ANKARA - Anatolia News Agency
Issues regarding Alevis in Turkey are a concern for Sunni citizens as well, head of Turkey’s Directorate of Religious Affairs, Mehmet Görmez says. AA photo
The head of Turkey’s Directorate of Religious Affairs, Mehmet Görmez, has said he is saddened by recent claims suggesting pressure against Turkey’s Alevis is becoming more widespread.
Commenting on the recent tension between Alevi
groups in the Anatolian province of Malatya, Görmez said that at the time of an incident when Alevi
houses were marked he had called the governor of the province to say, “I will wait in front of these houses myself if necessary.”
An angry mob threw stones at the home of an Alevi
family and burned their stables down on July 29, after the family allegedly told a Ramadan drummer not to wake them for sahur, the meal before sunrise.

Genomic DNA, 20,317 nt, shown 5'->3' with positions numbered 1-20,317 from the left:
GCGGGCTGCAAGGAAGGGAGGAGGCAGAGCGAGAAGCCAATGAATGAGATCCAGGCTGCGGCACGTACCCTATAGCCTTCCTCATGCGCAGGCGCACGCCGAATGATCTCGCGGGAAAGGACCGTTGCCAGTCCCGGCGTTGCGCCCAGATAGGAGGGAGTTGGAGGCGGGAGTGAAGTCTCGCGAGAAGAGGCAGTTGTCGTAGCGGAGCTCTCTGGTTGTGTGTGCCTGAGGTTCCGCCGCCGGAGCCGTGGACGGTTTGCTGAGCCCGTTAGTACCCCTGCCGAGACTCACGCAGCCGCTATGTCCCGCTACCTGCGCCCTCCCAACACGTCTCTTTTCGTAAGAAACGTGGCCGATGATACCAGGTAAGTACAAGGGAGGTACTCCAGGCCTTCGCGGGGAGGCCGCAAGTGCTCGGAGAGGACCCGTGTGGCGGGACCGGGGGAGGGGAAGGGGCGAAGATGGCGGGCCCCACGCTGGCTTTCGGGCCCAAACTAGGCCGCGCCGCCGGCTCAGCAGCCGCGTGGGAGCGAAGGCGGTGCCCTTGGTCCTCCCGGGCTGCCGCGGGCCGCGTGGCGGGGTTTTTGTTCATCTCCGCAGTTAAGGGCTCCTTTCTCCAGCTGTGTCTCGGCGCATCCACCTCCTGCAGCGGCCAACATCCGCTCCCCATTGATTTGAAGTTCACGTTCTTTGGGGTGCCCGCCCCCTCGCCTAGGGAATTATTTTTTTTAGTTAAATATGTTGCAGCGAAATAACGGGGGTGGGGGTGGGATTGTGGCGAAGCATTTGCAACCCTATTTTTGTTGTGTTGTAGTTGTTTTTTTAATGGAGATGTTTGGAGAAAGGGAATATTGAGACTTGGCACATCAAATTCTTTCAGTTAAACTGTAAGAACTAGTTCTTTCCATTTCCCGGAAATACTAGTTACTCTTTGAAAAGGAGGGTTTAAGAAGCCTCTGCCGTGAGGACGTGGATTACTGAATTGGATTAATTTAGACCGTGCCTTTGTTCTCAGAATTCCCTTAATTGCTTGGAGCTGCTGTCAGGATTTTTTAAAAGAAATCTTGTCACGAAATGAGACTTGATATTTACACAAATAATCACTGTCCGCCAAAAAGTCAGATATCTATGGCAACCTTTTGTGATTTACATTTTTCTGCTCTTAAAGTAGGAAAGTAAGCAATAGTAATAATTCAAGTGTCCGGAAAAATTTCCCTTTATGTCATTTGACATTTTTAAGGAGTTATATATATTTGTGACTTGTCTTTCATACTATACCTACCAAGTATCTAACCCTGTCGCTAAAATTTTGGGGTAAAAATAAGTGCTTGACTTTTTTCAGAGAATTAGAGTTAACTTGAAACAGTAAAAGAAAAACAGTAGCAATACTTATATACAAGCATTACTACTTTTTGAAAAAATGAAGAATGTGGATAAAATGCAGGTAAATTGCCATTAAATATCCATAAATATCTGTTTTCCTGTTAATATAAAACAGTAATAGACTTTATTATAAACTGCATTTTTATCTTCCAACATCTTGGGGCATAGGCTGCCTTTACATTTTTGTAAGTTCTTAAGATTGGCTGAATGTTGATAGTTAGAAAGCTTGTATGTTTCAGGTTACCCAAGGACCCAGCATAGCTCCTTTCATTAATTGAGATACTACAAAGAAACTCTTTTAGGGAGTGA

“No one should be condemned or exposed to violence for declaring their beliefs,” Görmez said reagrding the latest incidents in Malatya.
Issues regarding Alevis in Turkey are a concern for Sunni
citizens as well, he said. “It is not right to position different segments of society as if they are opposite one another,” he said.
However, Görmez did say that in his opinion it is not right for Islam to search for a new theological status for a religious sect (Alevism), 14 centuries after the birth of Islam.
“While we can solve our problems by getting rid of the legal obstacles and increasing liberties, it is not right to search for new theological statuses and discuss them through the Directorate [of Religious Affairs], which does not have such authority,” Görmez said.
Görmez also revived discussion as to whether Alevism constitutes a separate religion, independent of Islam. According to Görmez, those who consider Alevism to be a different religion should consider such questions as what the holy scripture of Alevism is, or who Alevis consider to be their prophet.
“If Alevism was a recently emerged belief, we would all respect it,” Görmez said, regarding the opinion that Alevis might see themselves as being outside of Islam.